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Here is the excerpt of my lab manual:

"Simple distillation is more useful for purifying a liquid that contains either a non-volatile impurity or small amounts of higher or lower boiling impurities. Fractional distillation allows for several condensation-condensation cycles in a single operation. It can be used to separate liquids with comparable volatilities and to purify liquids that contain relatively large amounts of volatile impurities."

So, why does simple distillation put emphasis on small amounts and fractional distillation, on large volumes?

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So, why does simple distillation put emphasis on small amounts and fractional distillation, on large volumes?

It's not small and large volumes of material being distilled, but rather small and large volumes of impurities present in the material to be distilled. Both simple and fractional distillations can be used to distill large quantities of material.

The efficiency of a distillation column is measured in "height-equivalent theoretical plates" (HETP), the more plates the more efficient the column, the more efficient the column the more likely that it will be able to separate two closely boiling materials. If you have a small amount of a lower boiling impurity in your solution and you want to separate it from a large amount of the desired material, then you can probably get away with using a simple distillation column and discarding some of the forerun (the first drops of liquid that distill over). On the other hand, if there is a large amount of impurity and it boils close to the desired product, then you will need a column with a higher efficiency (fractional distillation column) to effect a good separation between the two fractions (or "cuts" as they're sometimes called) and get pure product.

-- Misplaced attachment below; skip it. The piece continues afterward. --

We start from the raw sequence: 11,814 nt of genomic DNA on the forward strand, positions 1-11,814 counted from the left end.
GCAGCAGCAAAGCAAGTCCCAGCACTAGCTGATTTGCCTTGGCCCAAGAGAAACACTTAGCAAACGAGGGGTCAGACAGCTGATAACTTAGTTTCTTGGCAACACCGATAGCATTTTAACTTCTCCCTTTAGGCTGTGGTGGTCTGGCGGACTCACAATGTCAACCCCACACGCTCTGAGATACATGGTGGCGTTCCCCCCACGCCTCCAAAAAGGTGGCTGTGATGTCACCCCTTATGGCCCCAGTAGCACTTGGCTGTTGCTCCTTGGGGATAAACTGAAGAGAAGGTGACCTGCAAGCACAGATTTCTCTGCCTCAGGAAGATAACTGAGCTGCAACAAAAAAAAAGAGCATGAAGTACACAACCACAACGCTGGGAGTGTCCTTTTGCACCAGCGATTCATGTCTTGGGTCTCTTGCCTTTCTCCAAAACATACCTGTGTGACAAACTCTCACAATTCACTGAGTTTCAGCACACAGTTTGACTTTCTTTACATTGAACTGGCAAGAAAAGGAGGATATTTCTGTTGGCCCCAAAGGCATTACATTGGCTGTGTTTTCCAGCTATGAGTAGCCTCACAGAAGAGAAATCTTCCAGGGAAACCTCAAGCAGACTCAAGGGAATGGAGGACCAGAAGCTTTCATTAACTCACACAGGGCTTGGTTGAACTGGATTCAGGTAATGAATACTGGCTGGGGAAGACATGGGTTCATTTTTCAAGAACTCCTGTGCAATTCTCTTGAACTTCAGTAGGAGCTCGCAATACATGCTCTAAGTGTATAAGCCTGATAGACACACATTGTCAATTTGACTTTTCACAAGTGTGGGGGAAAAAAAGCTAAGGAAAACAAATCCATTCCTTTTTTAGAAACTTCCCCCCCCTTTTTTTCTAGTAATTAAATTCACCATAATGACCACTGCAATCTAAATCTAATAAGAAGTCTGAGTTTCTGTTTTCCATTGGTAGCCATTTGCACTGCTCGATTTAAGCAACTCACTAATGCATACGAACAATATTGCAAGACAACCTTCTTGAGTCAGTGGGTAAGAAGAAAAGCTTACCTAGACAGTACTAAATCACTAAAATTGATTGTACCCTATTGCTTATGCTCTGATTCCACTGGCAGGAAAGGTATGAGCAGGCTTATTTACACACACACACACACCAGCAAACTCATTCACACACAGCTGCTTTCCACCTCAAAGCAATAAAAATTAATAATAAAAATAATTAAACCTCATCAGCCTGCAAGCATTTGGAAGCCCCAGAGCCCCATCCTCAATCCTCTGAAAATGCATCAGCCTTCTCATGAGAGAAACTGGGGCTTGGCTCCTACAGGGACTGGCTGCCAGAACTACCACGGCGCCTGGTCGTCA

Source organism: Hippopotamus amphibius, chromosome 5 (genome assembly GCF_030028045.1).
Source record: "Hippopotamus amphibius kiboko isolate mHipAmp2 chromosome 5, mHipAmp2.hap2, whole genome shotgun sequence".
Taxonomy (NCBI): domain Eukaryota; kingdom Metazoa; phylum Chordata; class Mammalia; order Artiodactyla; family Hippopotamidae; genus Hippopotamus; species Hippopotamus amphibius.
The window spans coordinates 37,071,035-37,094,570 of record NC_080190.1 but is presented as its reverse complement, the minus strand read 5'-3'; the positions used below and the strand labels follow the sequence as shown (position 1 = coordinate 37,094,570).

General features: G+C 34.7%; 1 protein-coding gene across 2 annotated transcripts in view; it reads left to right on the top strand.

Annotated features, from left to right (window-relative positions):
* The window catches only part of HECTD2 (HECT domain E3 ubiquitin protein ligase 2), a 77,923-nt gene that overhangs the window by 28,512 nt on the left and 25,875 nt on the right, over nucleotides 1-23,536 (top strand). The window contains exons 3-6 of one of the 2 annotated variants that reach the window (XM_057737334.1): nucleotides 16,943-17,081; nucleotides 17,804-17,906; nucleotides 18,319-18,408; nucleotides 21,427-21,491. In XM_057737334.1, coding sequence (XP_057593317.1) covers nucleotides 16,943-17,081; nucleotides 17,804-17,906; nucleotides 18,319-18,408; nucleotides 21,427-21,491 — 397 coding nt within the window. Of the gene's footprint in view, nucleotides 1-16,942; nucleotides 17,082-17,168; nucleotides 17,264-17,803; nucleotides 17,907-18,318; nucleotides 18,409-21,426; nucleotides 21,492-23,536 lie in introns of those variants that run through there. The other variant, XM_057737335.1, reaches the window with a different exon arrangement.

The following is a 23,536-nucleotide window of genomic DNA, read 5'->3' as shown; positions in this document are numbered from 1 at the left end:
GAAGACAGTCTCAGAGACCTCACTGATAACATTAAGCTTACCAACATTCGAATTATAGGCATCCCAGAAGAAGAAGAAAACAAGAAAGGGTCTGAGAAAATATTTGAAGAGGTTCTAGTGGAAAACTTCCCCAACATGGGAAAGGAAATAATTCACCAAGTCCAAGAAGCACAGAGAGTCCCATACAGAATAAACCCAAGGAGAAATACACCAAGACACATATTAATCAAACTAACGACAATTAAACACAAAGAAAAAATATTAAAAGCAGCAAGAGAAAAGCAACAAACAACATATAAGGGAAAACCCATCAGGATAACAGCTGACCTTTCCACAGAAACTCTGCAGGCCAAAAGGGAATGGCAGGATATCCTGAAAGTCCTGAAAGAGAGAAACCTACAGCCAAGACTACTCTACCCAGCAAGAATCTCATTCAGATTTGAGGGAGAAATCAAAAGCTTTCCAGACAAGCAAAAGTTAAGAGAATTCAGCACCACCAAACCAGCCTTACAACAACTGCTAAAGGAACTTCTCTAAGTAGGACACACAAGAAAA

To sum up, perhaps the original question would be better written as

So, why does simple distillation put emphasis on small amounts and fractional distillation, on large amounts of impurities?

and the answer would be that even an inefficient (fewer HETP) simple distillation column has enough power (enough theoretical plates) to separate a small amount of impurity from a large amount of product, especially if you are willing to discard the initial fore-run from the distillation. If there is a larger amount of impurity, then we may need a more powerful (higher efficiency column) to produce the desired separation.

The higher the efficiency of a distillation column, the greater its ability to separate two things. If we have to separate two materials that are both present in large quantity, or distill at boiling points close together, then we need a more efficient column than if they boiled further apart or one was present in only a small amount and we were willing to throw away the forerun (e.g. throw away some of the desired product in that early fraction that contained the impurity). When we call a column a fractionation column, we're really saying that it has greater separating efficiency than a simple distillation column. The more efficient the column, the better the job it will do on difficult separations.

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